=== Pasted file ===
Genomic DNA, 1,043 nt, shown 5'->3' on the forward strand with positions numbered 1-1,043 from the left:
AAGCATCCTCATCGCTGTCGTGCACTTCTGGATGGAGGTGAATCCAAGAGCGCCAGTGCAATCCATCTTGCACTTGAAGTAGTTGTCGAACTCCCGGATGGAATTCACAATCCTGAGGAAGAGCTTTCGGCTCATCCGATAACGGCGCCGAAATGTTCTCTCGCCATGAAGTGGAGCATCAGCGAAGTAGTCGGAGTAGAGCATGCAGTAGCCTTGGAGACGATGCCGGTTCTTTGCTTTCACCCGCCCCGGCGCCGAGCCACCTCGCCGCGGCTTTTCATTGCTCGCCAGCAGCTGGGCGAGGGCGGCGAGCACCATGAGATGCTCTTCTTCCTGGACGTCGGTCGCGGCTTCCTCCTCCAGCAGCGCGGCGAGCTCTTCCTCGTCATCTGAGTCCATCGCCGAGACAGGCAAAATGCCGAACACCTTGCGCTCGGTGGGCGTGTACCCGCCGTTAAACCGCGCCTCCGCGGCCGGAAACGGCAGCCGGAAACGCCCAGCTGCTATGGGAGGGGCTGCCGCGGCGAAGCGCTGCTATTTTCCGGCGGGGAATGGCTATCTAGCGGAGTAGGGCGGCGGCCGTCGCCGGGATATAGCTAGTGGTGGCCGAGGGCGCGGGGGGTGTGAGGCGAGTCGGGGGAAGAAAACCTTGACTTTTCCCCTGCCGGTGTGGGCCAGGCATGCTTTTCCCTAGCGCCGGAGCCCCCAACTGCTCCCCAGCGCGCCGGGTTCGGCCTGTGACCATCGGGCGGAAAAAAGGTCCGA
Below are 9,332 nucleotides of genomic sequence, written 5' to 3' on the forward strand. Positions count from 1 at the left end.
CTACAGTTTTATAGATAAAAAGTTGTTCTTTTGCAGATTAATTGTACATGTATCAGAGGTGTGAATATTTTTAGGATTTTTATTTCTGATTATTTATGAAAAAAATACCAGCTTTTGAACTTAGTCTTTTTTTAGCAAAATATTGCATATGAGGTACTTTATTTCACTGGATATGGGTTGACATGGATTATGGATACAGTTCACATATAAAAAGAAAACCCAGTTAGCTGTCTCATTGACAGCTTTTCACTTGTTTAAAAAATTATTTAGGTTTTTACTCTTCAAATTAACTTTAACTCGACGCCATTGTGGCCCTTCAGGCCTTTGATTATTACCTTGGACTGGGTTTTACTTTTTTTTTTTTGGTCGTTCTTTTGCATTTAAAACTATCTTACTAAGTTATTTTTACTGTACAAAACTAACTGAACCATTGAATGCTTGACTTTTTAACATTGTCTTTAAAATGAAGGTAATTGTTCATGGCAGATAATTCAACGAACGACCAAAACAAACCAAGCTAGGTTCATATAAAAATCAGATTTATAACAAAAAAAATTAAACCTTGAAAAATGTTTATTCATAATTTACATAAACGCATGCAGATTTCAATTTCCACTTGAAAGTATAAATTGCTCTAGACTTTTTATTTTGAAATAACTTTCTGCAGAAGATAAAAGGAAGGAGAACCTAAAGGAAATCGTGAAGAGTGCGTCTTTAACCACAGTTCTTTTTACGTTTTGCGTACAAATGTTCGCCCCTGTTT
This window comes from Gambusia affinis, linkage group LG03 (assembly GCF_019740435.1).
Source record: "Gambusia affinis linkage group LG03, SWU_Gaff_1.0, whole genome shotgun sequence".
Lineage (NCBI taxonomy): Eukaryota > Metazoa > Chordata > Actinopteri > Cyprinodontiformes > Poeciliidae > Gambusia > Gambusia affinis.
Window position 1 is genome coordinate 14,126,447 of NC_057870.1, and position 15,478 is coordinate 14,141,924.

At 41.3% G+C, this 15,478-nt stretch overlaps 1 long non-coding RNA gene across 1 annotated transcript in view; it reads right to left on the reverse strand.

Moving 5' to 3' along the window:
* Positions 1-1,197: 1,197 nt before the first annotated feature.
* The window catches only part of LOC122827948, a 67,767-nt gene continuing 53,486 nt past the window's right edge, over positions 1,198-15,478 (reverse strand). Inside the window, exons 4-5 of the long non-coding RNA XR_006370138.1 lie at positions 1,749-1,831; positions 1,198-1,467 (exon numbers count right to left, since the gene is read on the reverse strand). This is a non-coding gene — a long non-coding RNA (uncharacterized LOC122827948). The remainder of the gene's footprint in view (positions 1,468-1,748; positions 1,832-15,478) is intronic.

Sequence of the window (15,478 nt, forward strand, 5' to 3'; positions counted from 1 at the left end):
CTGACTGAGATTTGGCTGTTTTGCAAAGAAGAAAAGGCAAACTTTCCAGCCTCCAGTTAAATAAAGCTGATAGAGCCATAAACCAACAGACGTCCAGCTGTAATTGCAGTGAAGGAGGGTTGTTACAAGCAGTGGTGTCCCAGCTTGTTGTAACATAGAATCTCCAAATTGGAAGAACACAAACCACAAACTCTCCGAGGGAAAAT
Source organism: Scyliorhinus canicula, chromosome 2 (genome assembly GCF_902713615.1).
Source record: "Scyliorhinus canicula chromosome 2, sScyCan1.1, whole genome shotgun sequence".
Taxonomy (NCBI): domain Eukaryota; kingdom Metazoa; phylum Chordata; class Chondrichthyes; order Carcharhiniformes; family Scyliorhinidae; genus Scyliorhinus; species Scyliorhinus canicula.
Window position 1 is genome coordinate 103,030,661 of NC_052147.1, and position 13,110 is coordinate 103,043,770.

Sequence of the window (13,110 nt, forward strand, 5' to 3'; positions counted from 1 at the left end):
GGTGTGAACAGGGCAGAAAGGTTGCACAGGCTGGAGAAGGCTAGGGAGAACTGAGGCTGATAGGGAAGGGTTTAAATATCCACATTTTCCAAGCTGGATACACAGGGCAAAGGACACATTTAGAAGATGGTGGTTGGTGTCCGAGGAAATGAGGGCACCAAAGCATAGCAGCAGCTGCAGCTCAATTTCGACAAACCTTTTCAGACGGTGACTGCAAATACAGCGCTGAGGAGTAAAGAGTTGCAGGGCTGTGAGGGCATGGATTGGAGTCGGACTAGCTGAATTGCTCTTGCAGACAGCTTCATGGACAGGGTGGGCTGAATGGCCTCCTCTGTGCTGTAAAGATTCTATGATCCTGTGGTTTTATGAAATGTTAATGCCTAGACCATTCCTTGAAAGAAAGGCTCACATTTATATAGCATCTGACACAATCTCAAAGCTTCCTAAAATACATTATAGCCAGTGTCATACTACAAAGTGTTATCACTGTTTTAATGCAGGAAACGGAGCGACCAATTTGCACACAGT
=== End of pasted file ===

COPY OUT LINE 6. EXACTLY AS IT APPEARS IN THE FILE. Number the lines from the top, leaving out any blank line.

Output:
Source record: "Gambusia affinis linkage group LG03, SWU_Gaff_1.0, whole genome shotgun sequence".